17. Yep, the strong coupled strat-trop PV is fending off high/++AAM and MT poleward momentum into the mid/high latitudes and any poleward amplification from the MJO wave the same - kept towards the tropics. With regards to the QBO, only easterly above 30 hPa over the tropics, whole lot of zonal westerlies north of that. Our winters tend to benefit most when we come out of the solar minimum, on average, so maybe the next few winters will fare better. I guess we have to hope that the strat-trop coupled PV becomes weakened and/or displaced towards NE Europe as we head through Feb, signs of that in GFS, to be the catalyst to a pattern change, but probably will be a slow process.
  18. That's not a -NAO though, pressure still quite a bit lower over Iceland than over the Azores, if there's high pressure over Iceland and low pressure over Azores to Lisbon then yes. Not expecting 00z GFS to repeat 18z moment of wintry euphoria, enjoy the virtusl cold and snowfest while you can!
  19. Was wondering when a GFS operational would bring back from the dead a northerly. 12z extended EPS mean indicates the postive height anomaly / HLB over Canada slowly migrating towards Greenland by day 15, while a negative H500 anomaly persists over Scandinavia. This perhaps highlights potential for northerlies and this movement of positive heights out of Canada appears to be the catalyst for the 18z GFS northerly in FI. However, troughing modelled over the mid-Atlantic towards Azores needs to do one, as per 18z, in order to do this.
  20. Winter's over? 18z GFS hardly inspiring, bar brief windows on Sunday, then next Tuesday/Weds for the north, which could get cold enough certainly for the hills to get a covering of snow, maybe pushing it though to lower levels. Good news for the Scottish ski industry. The trend of the models of digging a trough in the Atlantic by day 10 and raising heights over SW Europe is not a good signal either.
  21. Would err on the side of caution with the GFS, it often has a cold bias in the medium range with depth of cold in polar maritme flows when they reach the UK, most of the time the flow ends up not as cold as progged, partly because it pushes the jet too far south and perhaps doesn't pick up secondary waves until nearer the time, which ultimately hold back the colder Pm flow or dilute it with less cold air. That's not to say it won't get as cold as the 12z op is showing, but it's worth not getting too excited at this range for snow, away from favoured northern hills.
  22. Central pressure of intense anticyclone centred over SW England Sunday night could reach 1050 hPa, last time this happened was 16 Jan 1957. View the full blog here
  23. Good question, and difficult to answer definitively, depends exactly where the blocking sets up I suppose. If it's over Greenland/Iceland, a southerly tracking jet underneath may not bode well, though depends whether the corresponding -NAO is west based or east based. West based wouldn't be so bad, as we'd be on the warm side of Atlantic troughing, east based not so great. Block over Scandi not too bad in summer with an easterly flow being dry and warm.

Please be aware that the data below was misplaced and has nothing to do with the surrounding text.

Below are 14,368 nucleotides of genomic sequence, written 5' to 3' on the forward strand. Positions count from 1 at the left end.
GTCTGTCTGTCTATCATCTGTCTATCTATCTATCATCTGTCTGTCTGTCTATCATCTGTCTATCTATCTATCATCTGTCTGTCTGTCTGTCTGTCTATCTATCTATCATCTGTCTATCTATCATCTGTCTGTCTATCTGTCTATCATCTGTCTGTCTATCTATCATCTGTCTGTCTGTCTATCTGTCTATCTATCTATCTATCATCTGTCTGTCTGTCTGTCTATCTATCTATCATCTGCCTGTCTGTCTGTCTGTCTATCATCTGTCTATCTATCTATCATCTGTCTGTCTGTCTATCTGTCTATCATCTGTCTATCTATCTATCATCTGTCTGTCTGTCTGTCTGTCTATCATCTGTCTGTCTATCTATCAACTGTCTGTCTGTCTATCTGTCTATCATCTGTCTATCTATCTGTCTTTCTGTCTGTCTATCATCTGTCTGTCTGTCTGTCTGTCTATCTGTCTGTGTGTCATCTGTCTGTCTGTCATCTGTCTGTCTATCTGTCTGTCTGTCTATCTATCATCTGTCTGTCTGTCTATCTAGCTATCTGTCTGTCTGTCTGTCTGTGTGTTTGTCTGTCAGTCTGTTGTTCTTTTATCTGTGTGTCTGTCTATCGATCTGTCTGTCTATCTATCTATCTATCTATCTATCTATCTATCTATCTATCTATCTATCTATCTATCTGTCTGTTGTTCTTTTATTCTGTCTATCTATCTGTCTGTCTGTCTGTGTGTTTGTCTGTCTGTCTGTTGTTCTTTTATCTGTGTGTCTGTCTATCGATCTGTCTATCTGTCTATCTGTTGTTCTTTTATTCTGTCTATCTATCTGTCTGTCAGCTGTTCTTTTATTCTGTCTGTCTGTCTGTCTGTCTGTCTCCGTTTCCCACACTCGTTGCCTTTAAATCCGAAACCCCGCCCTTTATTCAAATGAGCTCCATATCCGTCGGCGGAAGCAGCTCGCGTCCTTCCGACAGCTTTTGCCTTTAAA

24. It did look hopeful for a time that the MJO would go through 7 and get to phase 8 at decent amplitude, phases that at good enough amplitude can lead to northern/high lat blocking and -NAO further down the line, given the lag of 10-12 days. However, it looks like we are getting the response of the wave through phase 6 leading to blocking high pressure over the UK/Europe (MLB) but the response from the move into phase 7 is looking rather muted in recent model output. One explanation, that I read by Isotherm a US weather expert on another forum, is that the wave of strongest convection over the Pacific is tending to be along the equator and the southern hemisphere tropics of the Pacific - so this is having less impact on the upper flow of the northern hemisphere than was hoped. Given the background state of the strong TPV since mid-December, what little amplification is being made from the convection in the colder phases is having a very muted effect. Couple this with convection firing over the Maritime continent (warm phases) and the ongoing effects if the Indian Ocean Dipole - it appears the MJO does not want hang around or get into colder phases at decent amplitude this winter. But prefers to spend longer in warmer phases. With regards to hoping the eQBO will help us out, again, not as clear cut, yes the QBO is easterly high up in the stratosphere, but it still has yet to descend lower down into the lower stratosphere and certainly far from denting the strong zonal winds at high latitudes - though signs it will do this through February, so may help weaken the PV with time and perhaps allow northern blocking as we end winter. The models still forecasting a decrease in 10 hPa zonal winds in the stratosphere, but its dropping from a very high spike and so forecast, so far, only get to the climatology average - given zonal winds tend to drop anyway on average as we go towards March. So where does that leave us? Nothing showing from the main drivers to change the pattern for a few weeks, though worth keeping an eye on the blocking centred over central Canada perhaps extending its influence towards NW Atlantic and even western Greenland - this *could* be enough to orientate an increasingly cyclonic NW to SE flow across NW Europe as we end January..
  25. With little amplification showing in the northern arm of the jet north of the UK and the mid-latitude high building from this weekend, thanks to the omnipresent strong TPV over Greenland/arctic, there is no impetus for the MLB to go anywhere other than hang around NW Europe or perhaps migrate west for a time. Ideally we want the high to move NW so as to get a northerly, but that ain’t gonna happen with the strong flat jet north of the UK. It appears the models are putting more energy into the STJ over N America and eventually into the N Atlantic, perhaps due to increasing Nino-esque forcing over the Pacific, with heights lowering towards the Azores in the means, but with low heights persisting over Greenland, that pushes the MLB back into Europe with the dreaded mild SWly for the UK. Only straw to clutch is that the models are misreading the signal from the MJO, a conflicting signal because as well as a wave of convection firing over Pacific and moving into western hemisphere (colder phases 7-8-1) there is also some convection firing over the Maritime continent (warmer phases) – which may be why the models are trying to put the MJO into COD rather than moving through 8, given the strong convection signal shown on the VP200 forecasts. However, it may be an uphill battle getting amplification over the Atlantic given the strong TPV trying to keep the jet flat. Fingers crossed that the TPV gets displaced and weakens as we head through feb to allow the jet to weaken and allow more amplification. The wait continues to see if we can salvage something out of this awful winter so far for cold and snow lovers.